JSC SERVEs the community

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JSC SERVEs the community

Gunter Kleist

Gunter Kleist

Gunter Kleist

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SERVE, Johnson State’s center for community engagement and service, is still in the process of planning activities for the fall semester. While there are a number of events planned so far, there is a distinct emphasis this year on bringing student input into the planning process.

“SERVE basically exists to connect students with civic engagement in whatever capacity possible or in whatever way students are interested in participating,” said Sarah Golden, the mentoring coordinator for SERVE.

In addition to the SERVE Local events, which vary and take place nearly every week of the academic calender, SERVE also participates in larger one-off events such as the Hike for Hunger, an annual fundraiser coming up this Saturday, Sept. 26.

According to Golden, Hike for Hunger isn’t just a great way to raise money for a good cause; it’s also an enjoyable experience. “It’s actually a lot of fun,” said Golden. “[You] start a team and recruit people and you fundraise. The hike itself is kind of more symbolic than anything. You get a t-shirt and you eat pizza and do some yoga. All the money raised for that goes to Hunger Free Vermont, which is a really awesome organization.”

Some SERVE activities are within walking distance. On Wednesdays SERVE supports the CommUnity meal at the United Church of Johnson.
“It’s a lot of older folks who maybe just don’t have quite the ability to cook for themselves anymore who’ll catch a ride and just sit and hang out with their church buddies and eat food,” said Golden. “We always have to-go containers so that if there are people who are potentially homebound people can load up a bunch of stuff and take it to whomever and then everything that’s left over gets donated directly to Johnson Food Shelf.”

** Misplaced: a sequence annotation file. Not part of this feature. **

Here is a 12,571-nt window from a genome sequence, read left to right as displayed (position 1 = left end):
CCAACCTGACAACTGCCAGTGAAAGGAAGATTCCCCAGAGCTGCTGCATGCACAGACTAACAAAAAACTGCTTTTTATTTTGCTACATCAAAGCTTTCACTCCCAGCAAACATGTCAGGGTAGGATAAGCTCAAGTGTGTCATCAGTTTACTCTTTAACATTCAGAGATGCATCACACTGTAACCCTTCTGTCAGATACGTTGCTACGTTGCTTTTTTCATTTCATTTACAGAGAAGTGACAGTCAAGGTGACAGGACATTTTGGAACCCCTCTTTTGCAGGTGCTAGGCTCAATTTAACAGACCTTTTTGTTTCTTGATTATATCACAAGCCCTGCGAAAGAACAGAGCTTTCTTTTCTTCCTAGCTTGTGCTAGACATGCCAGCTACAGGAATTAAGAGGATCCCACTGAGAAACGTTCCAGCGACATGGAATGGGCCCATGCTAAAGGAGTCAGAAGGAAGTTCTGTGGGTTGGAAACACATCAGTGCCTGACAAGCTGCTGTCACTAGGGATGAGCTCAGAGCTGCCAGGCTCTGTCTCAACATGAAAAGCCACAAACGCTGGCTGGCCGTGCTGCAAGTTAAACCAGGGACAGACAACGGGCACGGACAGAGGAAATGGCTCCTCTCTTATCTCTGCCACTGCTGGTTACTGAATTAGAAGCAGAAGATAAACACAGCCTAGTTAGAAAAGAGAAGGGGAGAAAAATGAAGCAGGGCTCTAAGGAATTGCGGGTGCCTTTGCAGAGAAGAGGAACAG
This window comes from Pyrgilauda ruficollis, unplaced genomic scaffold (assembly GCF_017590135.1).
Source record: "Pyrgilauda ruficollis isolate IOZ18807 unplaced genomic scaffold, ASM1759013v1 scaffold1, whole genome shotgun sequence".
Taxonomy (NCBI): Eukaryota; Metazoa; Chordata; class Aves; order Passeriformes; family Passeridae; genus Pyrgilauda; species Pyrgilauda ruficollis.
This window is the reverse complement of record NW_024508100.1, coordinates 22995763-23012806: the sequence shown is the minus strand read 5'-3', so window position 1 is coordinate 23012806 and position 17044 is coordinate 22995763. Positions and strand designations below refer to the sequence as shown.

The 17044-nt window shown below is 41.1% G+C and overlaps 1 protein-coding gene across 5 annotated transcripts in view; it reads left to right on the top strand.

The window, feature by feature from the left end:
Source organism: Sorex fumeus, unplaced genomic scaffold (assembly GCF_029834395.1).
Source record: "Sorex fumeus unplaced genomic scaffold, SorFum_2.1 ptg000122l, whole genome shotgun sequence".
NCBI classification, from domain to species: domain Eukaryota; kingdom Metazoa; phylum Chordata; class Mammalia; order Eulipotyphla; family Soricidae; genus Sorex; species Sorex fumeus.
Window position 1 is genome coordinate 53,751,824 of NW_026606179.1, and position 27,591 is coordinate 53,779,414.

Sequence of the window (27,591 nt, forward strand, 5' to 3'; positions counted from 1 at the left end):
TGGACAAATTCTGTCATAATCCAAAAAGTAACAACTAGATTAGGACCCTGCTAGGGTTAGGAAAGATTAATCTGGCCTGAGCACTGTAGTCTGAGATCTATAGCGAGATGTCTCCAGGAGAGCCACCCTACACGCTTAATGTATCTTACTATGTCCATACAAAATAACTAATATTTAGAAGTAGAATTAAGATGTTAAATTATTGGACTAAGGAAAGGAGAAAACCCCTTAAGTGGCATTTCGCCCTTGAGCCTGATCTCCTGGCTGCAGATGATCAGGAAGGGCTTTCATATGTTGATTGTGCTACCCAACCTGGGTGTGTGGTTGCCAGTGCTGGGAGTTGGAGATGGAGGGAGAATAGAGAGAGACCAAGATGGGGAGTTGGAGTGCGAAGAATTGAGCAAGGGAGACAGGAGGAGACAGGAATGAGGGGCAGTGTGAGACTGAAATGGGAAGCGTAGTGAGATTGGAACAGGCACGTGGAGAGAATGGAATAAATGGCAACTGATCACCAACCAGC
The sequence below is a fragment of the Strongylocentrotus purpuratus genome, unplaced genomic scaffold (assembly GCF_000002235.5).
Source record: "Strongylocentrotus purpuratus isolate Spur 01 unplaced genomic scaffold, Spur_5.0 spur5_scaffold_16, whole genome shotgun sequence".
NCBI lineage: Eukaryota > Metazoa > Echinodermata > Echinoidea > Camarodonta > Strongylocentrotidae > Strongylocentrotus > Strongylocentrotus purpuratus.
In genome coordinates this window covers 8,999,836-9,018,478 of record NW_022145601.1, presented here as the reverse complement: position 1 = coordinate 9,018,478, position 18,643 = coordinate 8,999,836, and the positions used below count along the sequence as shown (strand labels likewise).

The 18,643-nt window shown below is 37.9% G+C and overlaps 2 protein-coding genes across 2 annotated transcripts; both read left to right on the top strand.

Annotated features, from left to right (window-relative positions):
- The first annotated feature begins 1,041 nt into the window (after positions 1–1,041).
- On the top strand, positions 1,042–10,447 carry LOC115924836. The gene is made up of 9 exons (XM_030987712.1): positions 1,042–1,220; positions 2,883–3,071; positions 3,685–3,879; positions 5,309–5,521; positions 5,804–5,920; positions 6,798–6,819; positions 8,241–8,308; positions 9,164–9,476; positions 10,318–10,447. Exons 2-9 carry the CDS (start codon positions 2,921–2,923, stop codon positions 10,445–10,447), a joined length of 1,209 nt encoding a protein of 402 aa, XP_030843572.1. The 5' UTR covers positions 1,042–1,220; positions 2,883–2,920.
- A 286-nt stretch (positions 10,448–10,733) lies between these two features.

SERVE also participates in DREAM, a non-profit mentoring program that pairs JSC students with Johnson Elementary School students living in subsidized housing, and America Reads—a work-study program aimed at making reading a fun activity for students at Cambridge Elementary School students.

Other events such as the semiannual blood drives, training sessions with the North Country Animal League and cooperative work with the Clarina Howard Nichols Center are still in the planning stages.

Megan Cavanaugh, who interns for SERVE as a student coordinator, wants students to know SERVE is willing to work with them to build a custom community service experience: “We’re really keen on listening to the student body,” she said. “That’s something that people I don’t think realize a lot. They’re just like, ‘oh, what are the SERVE events?’ I would just emphasize to bring us your ideas because if someone says, ‘hey let’s go here,’ we’ll definitely coordinate that for them.”

Golden stressed that student input will be a key factor in generating new ideas for SERVE activities: “A huge part of my job, and what I really want to do with my job, is to try to get as much creative input from students as possible. Not only does that help me out and give me ideas but that [input] gives students a voice and gives them an opportunity to come in my office and say ‘here’s a place I know about that I’d really like to get involved with.’”

SERVE is also a fine way to build relationships with other JSC students, according to Cavanaugh. “I just think that you kind of see how the campus is organized and how it works, but you’re also able to just see how people work together and experience that [teamwork]. It just like helps me with conversations,” said Cavanaugh. “Just being able to skip around the cafeteria with a rainbow basket [for last spring’s Kindness Week], doing it because it was my job helped me socialize with the student body.”

Students can earn credit for working with SERVE as part of work-study, but the real benefits that come from community service are less quantifiable, according to Golden. “People who participate in civic engagement and community service and feel connected to things outside of themselves are statistically much happier people,” she said.

The SERVE office is located in room 408 of the Stearns Student Center.

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